“It is time for reflection as we approach year’s end and therefore prepare for another year in the marathon swimming world.
This is my final address to you as an executive member as my two-year tenure as Chair is completed at the end of this year 2017.
During this term regulations and operations as always were under review and policy changes have been made to benefit the organisation. There are two major policy achievements of this Committee that stand out. The resolute policy decision to sanction the swimming bodies’ rules for swimming costumes which had heretofore been unresolved. The other key policy decision was to ban anyone from IMSHOF induction who had ever had a positive drug test from a recognised drug-testing organisation.
Apart from these policies we have achieved much more in our quest to be distinctively global and we are proudly demonstrating gender equality to the world.
Whilst our history can be traced back to 1875 when Captain Webb RN started it all as we know it now, it was following the conclusion of the second world war that the world of open water swimming/marathon swimming, really grasped a toe-hold in the aquatic sports around the world.
During the 1950s and 60s open water swimmers in increasing numbers moved out of the confines of swimming pools of all shapes and sizes and ventured into the unknown open waters of the world. Solo marathon swims, long distance swims and marathon swimming races of varying distances sprang up all over the world. Independent bodies turned solo swimming course successes into racing events which attracted the great swimmers of the time and continues to this day.
In that period two world bodies sprang up. One as a nations body the ILDSF (International Long Distance Swimming Federation) and the other was the swimmers’ body, the WPMSF (World Professional Marathon Swimming Federation). Both made their contribution to our sport in different ways and both were very successful. They are now long gone. The national ‘pool swimming’ bodies decided their world body FINA should oversea swimming outside of swimming pools. Thus, the open water swimming discipline arrived. The nations of the world and FINA have continued the movement that started over a century ago. As we know, FINA have open water world titles, continental championships and national titles over varying distances. However, the ultimate event of them all is the inclusion in the Olympic Games the biggest sports festival in the world.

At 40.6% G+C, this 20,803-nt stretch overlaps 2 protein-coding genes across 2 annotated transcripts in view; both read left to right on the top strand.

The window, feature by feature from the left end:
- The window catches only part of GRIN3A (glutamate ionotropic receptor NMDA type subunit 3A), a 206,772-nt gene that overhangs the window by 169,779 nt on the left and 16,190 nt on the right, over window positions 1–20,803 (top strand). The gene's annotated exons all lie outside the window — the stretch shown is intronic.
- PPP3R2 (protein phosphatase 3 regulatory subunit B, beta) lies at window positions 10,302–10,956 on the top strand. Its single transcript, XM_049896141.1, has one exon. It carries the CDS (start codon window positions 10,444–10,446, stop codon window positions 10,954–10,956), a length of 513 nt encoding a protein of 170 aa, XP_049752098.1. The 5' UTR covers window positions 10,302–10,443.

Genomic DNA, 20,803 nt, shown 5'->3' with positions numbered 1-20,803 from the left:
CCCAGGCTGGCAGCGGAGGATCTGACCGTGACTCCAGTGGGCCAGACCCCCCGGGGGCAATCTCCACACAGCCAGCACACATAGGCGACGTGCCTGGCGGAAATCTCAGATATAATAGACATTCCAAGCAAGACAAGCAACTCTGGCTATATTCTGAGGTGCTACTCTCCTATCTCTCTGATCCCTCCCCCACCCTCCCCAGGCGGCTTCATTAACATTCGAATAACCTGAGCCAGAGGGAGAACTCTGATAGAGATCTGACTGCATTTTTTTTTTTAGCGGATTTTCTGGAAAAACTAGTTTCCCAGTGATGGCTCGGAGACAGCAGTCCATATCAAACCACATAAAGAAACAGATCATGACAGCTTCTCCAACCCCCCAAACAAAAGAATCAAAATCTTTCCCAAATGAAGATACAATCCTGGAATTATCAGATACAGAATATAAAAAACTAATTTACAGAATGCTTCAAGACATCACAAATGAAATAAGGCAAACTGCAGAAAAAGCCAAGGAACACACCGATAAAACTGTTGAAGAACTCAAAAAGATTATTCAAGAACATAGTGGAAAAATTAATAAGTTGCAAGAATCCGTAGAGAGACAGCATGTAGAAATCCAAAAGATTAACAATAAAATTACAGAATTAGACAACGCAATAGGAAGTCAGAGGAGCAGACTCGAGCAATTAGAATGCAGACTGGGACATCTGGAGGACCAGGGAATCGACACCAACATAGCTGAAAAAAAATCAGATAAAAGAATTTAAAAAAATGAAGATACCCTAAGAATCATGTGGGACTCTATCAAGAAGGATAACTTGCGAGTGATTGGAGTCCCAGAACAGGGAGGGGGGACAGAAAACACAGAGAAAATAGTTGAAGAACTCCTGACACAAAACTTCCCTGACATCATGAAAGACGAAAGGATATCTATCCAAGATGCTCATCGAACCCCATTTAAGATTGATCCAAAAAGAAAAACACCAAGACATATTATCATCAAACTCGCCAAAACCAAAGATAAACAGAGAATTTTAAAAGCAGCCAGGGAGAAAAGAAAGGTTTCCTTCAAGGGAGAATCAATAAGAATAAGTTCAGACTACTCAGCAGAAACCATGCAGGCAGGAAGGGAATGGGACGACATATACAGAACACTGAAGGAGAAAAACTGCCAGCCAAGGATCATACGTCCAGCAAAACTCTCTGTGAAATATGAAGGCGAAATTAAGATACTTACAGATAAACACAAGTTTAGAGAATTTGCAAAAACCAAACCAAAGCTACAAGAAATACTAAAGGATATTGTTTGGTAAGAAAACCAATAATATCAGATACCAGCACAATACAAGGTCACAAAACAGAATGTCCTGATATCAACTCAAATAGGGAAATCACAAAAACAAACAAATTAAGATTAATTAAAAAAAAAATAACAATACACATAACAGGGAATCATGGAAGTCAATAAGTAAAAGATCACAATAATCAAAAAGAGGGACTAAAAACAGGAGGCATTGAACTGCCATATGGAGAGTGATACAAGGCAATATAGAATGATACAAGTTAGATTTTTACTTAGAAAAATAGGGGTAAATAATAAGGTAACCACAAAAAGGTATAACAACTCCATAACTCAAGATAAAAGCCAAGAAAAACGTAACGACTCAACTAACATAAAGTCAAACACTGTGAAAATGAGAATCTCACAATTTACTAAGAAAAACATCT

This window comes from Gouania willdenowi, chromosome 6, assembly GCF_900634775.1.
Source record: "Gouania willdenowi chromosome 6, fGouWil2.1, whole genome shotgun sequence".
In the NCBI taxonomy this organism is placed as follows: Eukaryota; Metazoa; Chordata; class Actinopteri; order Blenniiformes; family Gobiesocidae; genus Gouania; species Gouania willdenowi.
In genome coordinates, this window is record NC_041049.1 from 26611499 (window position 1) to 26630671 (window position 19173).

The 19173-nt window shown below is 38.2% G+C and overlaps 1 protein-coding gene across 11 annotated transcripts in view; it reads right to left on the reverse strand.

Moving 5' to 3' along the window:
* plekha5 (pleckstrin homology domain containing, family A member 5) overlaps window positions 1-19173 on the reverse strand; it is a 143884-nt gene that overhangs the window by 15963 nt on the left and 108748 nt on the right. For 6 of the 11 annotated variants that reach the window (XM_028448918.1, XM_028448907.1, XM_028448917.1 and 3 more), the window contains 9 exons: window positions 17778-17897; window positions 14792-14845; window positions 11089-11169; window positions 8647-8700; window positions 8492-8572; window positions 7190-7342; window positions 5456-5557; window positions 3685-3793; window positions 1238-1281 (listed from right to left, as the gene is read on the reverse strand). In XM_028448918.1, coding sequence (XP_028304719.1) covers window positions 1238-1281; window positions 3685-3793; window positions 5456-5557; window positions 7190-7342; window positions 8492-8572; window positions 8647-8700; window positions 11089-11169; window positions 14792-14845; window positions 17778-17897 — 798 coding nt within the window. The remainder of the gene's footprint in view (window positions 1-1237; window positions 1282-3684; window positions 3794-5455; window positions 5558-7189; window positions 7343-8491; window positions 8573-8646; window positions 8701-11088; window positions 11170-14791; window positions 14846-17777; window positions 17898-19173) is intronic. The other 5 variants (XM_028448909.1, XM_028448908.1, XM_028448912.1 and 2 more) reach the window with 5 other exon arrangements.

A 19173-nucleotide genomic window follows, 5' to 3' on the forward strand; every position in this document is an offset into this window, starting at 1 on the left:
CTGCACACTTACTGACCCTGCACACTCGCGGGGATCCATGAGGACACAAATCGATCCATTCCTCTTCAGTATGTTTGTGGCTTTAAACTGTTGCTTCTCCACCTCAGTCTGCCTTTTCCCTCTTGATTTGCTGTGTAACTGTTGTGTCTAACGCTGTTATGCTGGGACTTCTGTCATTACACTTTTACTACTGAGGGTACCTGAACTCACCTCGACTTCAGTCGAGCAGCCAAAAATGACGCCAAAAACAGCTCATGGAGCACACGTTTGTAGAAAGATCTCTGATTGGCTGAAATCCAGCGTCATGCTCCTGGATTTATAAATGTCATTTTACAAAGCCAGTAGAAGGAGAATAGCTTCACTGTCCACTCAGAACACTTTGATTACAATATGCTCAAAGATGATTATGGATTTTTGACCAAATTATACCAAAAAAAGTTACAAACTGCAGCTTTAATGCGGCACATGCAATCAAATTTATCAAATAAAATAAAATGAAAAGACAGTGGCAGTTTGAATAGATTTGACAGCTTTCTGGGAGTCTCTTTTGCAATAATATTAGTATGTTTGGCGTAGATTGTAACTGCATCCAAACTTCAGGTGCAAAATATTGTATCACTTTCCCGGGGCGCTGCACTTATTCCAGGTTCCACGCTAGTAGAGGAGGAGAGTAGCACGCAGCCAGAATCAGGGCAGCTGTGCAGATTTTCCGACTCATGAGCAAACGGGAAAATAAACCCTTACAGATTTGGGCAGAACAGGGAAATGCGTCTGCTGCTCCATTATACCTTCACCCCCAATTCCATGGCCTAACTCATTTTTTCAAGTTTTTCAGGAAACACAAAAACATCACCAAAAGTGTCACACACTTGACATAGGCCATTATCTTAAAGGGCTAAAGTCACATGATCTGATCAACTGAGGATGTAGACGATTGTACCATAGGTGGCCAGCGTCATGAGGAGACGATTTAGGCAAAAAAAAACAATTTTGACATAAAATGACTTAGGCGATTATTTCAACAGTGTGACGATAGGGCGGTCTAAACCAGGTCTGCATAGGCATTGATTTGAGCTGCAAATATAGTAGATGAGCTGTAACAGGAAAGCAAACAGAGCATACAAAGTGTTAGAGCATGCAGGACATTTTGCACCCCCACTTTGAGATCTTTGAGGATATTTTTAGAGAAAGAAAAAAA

Solo swims continue where there is a body of water to be tamed. The feats of those amazing pioneer swimmers of the past set the standard for today’s proliferation of events.
In the early 1960s it was the World Professional Marathon Swimming Federation people who mooted having a recognition foundation and from it came what we know now as the International Marathon Swimming Hall of Fame. The administrators who served our sport for over a century mostly as volunteers and those leaders who led the fine committees of their time are recognised in the Davids Wheeler Award Honour Roll. The IMSHOF is the worldwide aquatic peak body for marathon swimming recognition. The names and stories of those who led the sport around the world in so many arenas appear on our website Honour Roll. These stories make riveting reading to people interested in those forerunners of our sport.
The history of making the IMSHOF what it is today is a result of some incredible custodians who led the organisation through the good times and the low. They put in place and kept the key building pillars for strategic success for over half a century. The IMSHOF brand was established and now is strong and is a powerful organisation in the sporting world.
There are many worthy contributors who set our course over time. However, history will show our organisation’s outstanding leaders through the ages namely Joe Grossman, Buck Dawson, Gerald Forsberg, Dennis Matuch, Dale Petranech, Steven Munatones and David Yudovin were driving forces in their period of service. These people were guardians and visionaries.
The incoming IMSHOF Chair for the two-year tenure 2018 and 2019 is Ned Denison. Ned and the expert Executive Committee and Selection Panel Members will keep us ahead of the game you can be assured of that. I thank my fellow Executive team for their professionalism and productivity. They are all truly dedicated. This year the appointment of Melissa Cunningham-Roberts and Richard Broer brought a wealth of ability and knowledge to the Executive Committee. Together with Dale Petranech, Beth Yudovin and Chaired by Ned Denison, the IMSHOF is set to continue our core aim which is to immortalise the career achievements and career contributions of those who have distinguished themselves in this sport.
In 2018 we have our new marathoners from 13 nations and from every continent who will be inducted into the Hall. They will join the 269 who have been honoured previously for their magnificent careers. Their names will be inscribed on the IMSHOF Sea Goddess trophy along with those previously inducted since 1963.
On reflection, while writing this piece of history I feel that I am privileged to have lived and served WPMSF and ILDSF throughout the era mentioned above.
Now, after eight years as part of the IMSHOF management team, I believe it is time for fresh eyes. It is time for me to close the office door following a virtual lifetime in the sport.
I leave this organisation in the hands of the next generation with total confidence and excitement for the future and all that it may bring.
Compliments of the season to you all.”
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